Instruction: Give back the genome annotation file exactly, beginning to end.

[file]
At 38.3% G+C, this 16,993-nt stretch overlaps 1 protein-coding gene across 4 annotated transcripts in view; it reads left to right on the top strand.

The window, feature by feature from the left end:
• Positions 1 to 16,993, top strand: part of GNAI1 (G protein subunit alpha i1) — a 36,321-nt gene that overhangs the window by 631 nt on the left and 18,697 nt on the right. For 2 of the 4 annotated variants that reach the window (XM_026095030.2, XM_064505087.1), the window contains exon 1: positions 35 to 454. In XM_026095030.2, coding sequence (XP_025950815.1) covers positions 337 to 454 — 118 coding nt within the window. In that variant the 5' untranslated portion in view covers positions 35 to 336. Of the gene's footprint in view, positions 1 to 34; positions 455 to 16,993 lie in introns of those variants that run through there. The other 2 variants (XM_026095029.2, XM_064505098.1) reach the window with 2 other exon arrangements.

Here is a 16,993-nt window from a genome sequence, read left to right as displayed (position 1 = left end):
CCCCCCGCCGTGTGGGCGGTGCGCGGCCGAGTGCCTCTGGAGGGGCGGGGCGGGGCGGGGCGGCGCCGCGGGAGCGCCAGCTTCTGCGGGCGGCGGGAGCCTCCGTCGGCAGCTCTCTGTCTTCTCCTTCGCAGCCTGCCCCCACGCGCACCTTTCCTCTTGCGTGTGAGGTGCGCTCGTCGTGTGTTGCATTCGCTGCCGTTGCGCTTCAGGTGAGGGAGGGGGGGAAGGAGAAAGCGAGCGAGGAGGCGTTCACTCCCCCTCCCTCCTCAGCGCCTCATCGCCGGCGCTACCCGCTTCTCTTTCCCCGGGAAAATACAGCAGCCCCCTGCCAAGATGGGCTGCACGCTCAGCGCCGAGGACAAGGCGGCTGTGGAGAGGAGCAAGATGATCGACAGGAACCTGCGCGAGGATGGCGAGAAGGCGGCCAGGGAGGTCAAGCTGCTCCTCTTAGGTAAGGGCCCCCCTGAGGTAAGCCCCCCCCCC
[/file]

At 38.3% G+C, this 16,993-nt stretch overlaps 1 protein-coding gene across 4 annotated transcripts in view; it reads left to right on the top strand.

The window, feature by feature from the left end:
• Positions 1 to 16,993, top strand: part of GNAI1 (G protein subunit alpha i1) — a 36,321-nt gene that overhangs the window by 631 nt on the left and 18,697 nt on the right. For 2 of the 4 annotated variants that reach the window (XM_026095030.2, XM_064505087.1), the window contains exon 1: positions 35 to 454. In XM_026095030.2, coding sequence (XP_025950815.1) covers positions 337 to 454 — 118 coding nt within the window. In that variant the 5' untranslated portion in view covers positions 35 to 336. Of the gene's footprint in view, positions 1 to 34; positions 455 to 16,993 lie in introns of those variants that run through there. The other 2 variants (XM_026095029.2, XM_064505098.1) reach the window with 2 other exon arrangements.

Here is a 16,993-nt window from a genome sequence, read left to right as displayed (position 1 = left end):
CCCCCCGCCGTGTGGGCGGTGCGCGGCCGAGTGCCTCTGGAGGGGCGGGGCGGGGCGGGGCGGCGCCGCGGGAGCGCCAGCTTCTGCGGGCGGCGGGAGCCTCCGTCGGCAGCTCTCTGTCTTCTCCTTCGCAGCCTGCCCCCACGCGCACCTTTCCTCTTGCGTGTGAGGTGCGCTCGTCGTGTGTTGCATTCGCTGCCGTTGCGCTTCAGGTGAGGGAGGGGGGGAAGGAGAAAGCGAGCGAGGAGGCGTTCACTCCCCCTCCCTCCTCAGCGCCTCATCGCCGGCGCTACCCGCTTCTCTTTCCCCGGGAAAATACAGCAGCCCCCTGCCAAGATGGGCTGCACGCTCAGCGCCGAGGACAAGGCGGCTGTGGAGAGGAGCAAGATGATCGACAGGAACCTGCGCGAGGATGGCGAGAAGGCGGCCAGGGAGGTCAAGCTGCTCCTCTTAGGTAAGGGCCCCCCTGAGGTAAGCCCCCCCCCC